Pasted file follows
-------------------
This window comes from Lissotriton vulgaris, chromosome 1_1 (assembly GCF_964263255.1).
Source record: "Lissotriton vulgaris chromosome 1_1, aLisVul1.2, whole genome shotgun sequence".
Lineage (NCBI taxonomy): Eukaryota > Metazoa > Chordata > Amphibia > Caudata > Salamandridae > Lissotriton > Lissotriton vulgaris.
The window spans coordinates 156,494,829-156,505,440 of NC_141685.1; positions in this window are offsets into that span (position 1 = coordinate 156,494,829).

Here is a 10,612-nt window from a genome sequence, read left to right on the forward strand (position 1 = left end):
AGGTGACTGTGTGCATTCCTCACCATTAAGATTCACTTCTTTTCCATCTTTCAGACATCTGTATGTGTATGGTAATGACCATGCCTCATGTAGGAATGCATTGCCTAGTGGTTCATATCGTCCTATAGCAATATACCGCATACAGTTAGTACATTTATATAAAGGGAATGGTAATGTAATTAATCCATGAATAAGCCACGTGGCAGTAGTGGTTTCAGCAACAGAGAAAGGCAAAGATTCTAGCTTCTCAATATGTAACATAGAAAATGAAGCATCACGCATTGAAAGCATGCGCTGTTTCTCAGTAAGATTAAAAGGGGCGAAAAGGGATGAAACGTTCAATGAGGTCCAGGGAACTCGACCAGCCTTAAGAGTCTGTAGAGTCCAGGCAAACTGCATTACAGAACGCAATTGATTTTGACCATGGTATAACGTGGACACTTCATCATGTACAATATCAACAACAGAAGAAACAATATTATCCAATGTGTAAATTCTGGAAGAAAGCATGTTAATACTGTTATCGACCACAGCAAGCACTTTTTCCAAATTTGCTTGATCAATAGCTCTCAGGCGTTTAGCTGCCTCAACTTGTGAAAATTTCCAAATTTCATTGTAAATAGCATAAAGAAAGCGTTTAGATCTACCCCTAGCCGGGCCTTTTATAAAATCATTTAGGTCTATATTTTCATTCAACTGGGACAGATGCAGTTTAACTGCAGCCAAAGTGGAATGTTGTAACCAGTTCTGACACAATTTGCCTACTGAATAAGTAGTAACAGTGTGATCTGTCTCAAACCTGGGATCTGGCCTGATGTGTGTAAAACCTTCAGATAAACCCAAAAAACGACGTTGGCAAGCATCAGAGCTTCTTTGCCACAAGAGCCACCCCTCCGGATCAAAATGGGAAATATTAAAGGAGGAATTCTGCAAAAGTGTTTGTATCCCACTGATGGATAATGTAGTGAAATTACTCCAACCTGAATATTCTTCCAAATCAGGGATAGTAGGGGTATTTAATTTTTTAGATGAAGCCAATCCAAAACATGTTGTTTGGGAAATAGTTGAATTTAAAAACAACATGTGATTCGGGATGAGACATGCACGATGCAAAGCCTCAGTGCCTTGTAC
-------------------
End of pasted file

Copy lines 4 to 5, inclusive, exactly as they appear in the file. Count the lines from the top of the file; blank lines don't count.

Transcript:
The window spans coordinates 156,494,829-156,505,440 of NC_141685.1; positions in this window are offsets into that span (position 1 = coordinate 156,494,829).

Here is a 10,612-nt window from a genome sequence, read left to right on the forward strand (position 1 = left end):